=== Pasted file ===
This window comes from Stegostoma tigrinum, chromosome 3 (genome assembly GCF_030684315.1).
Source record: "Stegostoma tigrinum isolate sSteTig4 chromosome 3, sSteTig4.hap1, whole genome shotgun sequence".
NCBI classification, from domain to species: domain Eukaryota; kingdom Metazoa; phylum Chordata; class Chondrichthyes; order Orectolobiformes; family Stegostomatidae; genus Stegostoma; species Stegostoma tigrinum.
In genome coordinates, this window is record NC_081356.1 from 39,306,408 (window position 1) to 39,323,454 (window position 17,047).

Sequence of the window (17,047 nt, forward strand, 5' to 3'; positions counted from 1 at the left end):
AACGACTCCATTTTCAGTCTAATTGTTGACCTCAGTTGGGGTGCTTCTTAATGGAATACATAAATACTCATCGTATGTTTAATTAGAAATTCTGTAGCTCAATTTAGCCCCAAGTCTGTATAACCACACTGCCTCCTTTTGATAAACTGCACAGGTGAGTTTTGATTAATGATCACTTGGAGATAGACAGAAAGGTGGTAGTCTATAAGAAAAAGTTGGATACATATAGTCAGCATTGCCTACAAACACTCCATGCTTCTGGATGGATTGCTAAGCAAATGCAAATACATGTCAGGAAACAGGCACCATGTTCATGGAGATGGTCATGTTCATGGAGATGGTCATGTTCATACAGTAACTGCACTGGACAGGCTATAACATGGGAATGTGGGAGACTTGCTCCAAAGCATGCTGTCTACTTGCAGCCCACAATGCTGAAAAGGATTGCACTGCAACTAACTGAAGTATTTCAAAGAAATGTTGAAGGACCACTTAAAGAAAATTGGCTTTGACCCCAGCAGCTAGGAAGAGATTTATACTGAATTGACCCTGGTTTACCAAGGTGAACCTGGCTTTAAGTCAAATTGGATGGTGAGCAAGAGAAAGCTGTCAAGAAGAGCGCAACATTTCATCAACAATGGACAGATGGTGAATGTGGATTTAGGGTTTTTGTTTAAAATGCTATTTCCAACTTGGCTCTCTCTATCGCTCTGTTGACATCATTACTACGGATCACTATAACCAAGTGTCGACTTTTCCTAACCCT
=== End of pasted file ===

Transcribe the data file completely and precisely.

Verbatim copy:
This window comes from Stegostoma tigrinum, chromosome 3 (genome assembly GCF_030684315.1).
Source record: "Stegostoma tigrinum isolate sSteTig4 chromosome 3, sSteTig4.hap1, whole genome shotgun sequence".
NCBI classification, from domain to species: domain Eukaryota; kingdom Metazoa; phylum Chordata; class Chondrichthyes; order Orectolobiformes; family Stegostomatidae; genus Stegostoma; species Stegostoma tigrinum.
In genome coordinates, this window is record NC_081356.1 from 39,306,408 (window position 1) to 39,323,454 (window position 17,047).

Sequence of the window (17,047 nt, forward strand, 5' to 3'; positions counted from 1 at the left end):
AACGACTCCATTTTCAGTCTAATTGTTGACCTCAGTTGGGGTGCTTCTTAATGGAATACATAAATACTCATCGTATGTTTAATTAGAAATTCTGTAGCTCAATTTAGCCCCAAGTCTGTATAACCACACTGCCTCCTTTTGATAAACTGCACAGGTGAGTTTTGATTAATGATCACTTGGAGATAGACAGAAAGGTGGTAGTCTATAAGAAAAAGTTGGATACATATAGTCAGCATTGCCTACAAACACTCCATGCTTCTGGATGGATTGCTAAGCAAATGCAAATACATGTCAGGAAACAGGCACCATGTTCATGGAGATGGTCATGTTCATGGAGATGGTCATGTTCATACAGTAACTGCACTGGACAGGCTATAACATGGGAATGTGGGAGACTTGCTCCAAAGCATGCTGTCTACTTGCAGCCCACAATGCTGAAAAGGATTGCACTGCAACTAACTGAAGTATTTCAAAGAAATGTTGAAGGACCACTTAAAGAAAATTGGCTTTGACCCCAGCAGCTAGGAAGAGATTTATACTGAATTGACCCTGGTTTACCAAGGTGAACCTGGCTTTAAGTCAAATTGGATGGTGAGCAAGAGAAAGCTGTCAAGAAGAGCGCAACATTTCATCAACAATGGACAGATGGTGAATGTGGATTTAGGGTTTTTGTTTAAAATGCTATTTCCAACTTGGCTCTCTCTATCGCTCTGTTGACATCATTACTACGGATCACTATAACCAAGTGTCGACTTTTCCTAACCCT